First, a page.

Ultimately, what registers most strongly in The Salt Of Tears is Luc’s relationship with his father, a through line that acts as a kind of counterpoint to his romantic entanglements.
    • 85 Metascore
    • 91 Lawrence Garcia
    Beginning as an offbeat, fish-out-of-water travelogue, To The Ends Of The Earth gradually incorporates elements of an adventure movie, self-reflexive film shoot, and even musical melodrama. By the end, it’s no less than one of the most moving films Kurosawa has ever made.
    • 70 Metascore
    • 58 Lawrence Garcia
    Yellow Rose may not be a success on the whole, but it does suggest that Paragas, like her protagonist, is still finding her way.
    • 51 Metascore
    • 58 Lawrence Garcia
    For the most part, though, Liberté is a drearily alienating experience; Serra’s depictions are characterized mainly by studied grotesquerie and tedious monotony.
    • 59 Metascore
    • 58 Lawrence Garcia
    Just as it reduces Garrett’s character to a few tenacious traits, the film, in presenting his inspiring story, loses perspective on the broader picture.
    • 83 Metascore
    • 83 Lawrence Garcia
    Even in shortened form, I Wish I Knew can at times feel overly discursive. But its implications, particularly regarding the Cultural Revolution, are difficult to miss.
    • 81 Metascore
    • 67 Lawrence Garcia
    Much of this is relentlessly bleak and hopeless—true to reality, perhaps, but also repetitious and dramatically inert.
    • 61 Metascore
    • 50 Lawrence Garcia
    Mortimer builds Daniel Isn’t Real to a conclusion that, in concept, should be both tragic and terrifying. Here, it just feels perfunctory.
    • 85 Metascore
    • 75 Lawrence Garcia
    For Diop as much as for her lead character, Atlantics resounds with the promise of great things to come.
    • 76 Metascore
    • 67 Lawrence Garcia
    While researching the project, Greenfield herself thought she might find a “redemption story.” But the film eventually proves to be a far more troubling examination of the Marcoses’ continued political hold in the Philippines.
    • 75 Metascore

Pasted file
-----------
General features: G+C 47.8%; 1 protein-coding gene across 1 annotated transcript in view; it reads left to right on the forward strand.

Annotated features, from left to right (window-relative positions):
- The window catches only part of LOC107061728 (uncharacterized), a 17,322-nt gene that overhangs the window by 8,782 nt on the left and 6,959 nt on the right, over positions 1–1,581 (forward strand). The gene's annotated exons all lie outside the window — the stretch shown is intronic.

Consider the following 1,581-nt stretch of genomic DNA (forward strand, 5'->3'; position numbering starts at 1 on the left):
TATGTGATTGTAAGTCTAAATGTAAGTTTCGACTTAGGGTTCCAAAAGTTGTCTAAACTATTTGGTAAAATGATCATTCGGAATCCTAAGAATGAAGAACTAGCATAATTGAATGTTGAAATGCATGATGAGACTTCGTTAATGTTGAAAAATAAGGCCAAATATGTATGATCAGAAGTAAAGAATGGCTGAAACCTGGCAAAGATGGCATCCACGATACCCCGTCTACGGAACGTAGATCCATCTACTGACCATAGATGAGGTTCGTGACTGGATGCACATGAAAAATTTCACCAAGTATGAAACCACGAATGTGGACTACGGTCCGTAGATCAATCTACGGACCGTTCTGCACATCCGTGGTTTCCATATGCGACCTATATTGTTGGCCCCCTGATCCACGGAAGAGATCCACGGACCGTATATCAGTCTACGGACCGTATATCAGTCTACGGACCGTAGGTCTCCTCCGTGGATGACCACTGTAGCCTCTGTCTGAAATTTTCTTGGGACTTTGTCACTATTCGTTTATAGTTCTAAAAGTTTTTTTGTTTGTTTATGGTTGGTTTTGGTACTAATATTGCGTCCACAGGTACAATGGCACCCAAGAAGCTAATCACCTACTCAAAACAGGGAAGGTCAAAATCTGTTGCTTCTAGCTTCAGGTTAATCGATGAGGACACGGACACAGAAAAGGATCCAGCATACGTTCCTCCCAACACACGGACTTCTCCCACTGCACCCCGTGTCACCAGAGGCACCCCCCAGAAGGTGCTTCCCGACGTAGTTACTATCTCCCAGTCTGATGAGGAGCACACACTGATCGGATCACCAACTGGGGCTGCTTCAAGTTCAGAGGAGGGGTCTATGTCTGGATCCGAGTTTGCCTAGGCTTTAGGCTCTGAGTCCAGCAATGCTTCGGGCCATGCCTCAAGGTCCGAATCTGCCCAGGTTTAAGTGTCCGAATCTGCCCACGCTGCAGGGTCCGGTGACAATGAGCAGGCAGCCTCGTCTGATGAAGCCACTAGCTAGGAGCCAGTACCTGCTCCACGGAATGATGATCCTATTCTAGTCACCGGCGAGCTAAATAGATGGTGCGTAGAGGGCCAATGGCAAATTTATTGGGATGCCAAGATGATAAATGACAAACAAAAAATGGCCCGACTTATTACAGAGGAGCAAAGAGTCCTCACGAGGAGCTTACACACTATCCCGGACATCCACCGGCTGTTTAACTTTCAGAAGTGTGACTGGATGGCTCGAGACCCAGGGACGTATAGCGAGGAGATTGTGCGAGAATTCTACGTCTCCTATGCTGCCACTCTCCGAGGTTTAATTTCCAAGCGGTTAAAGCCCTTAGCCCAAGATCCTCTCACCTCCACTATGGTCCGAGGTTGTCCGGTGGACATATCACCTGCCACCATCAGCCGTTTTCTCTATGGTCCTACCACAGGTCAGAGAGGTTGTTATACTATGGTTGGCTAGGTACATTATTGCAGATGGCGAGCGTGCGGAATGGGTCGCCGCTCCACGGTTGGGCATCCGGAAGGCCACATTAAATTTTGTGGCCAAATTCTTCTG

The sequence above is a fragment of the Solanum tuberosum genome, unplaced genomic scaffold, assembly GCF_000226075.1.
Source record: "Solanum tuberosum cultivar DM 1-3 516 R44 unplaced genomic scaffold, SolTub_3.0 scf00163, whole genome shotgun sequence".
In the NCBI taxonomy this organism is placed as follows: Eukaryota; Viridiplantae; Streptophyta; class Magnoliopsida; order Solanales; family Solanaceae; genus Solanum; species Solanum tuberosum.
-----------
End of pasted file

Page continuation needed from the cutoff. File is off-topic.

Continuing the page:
• 75 Lawrence Garcia
    As intelligently crafted as the film is, Glavonić’s directorial strategies do end up limiting the film’s observational power.
    • 85 Metascore
    • 75 Lawrence Garcia
    As wide-ranging in scope as it is horrifying in its particulars, the film does the necessary work of illuminating, for a large audience, a dark chapter of Chinese history.
    • 70 Metascore
    • 50 Lawrence Garcia
    Despite its loaded premise, Tel Aviv On Fire rarely sparks more than mild amusement.
    • 61 Metascore
    • 67 Lawrence Garcia
    Ultimately, At War isn’t able to offer much more than gradual escalation of intensity. Even before the war is over, it’s hard not to withdraw.
    • 81 Metascore
    • 75 Lawrence Garcia
    What’s crucial is that although Ray & Liz certainly moves like a memory play, the director has chosen to recreate events that he himself could not have experienced.
    • 81 Metascore
    • 58 Lawrence Garcia
    The documentary’s scope is so vast, and its subject so dense, that it ends up skimping on details that a lengthy written article would likely lay out more clearly.
    • 68 Metascore
    • 91 Lawrence Garcia
    This is a film that, through its deceptively mellow means, manages to plumb the depths of what it truly means to love amid the uncertainties of self, others, and everything else besides.
    • 77 Metascore
    • 83 Lawrence Garcia
    What’s most fascinating about Grass is the way Hong modulates the film’s atmosphere, gradually transforming its banal beginnings into something genuinely haunting and unresolved.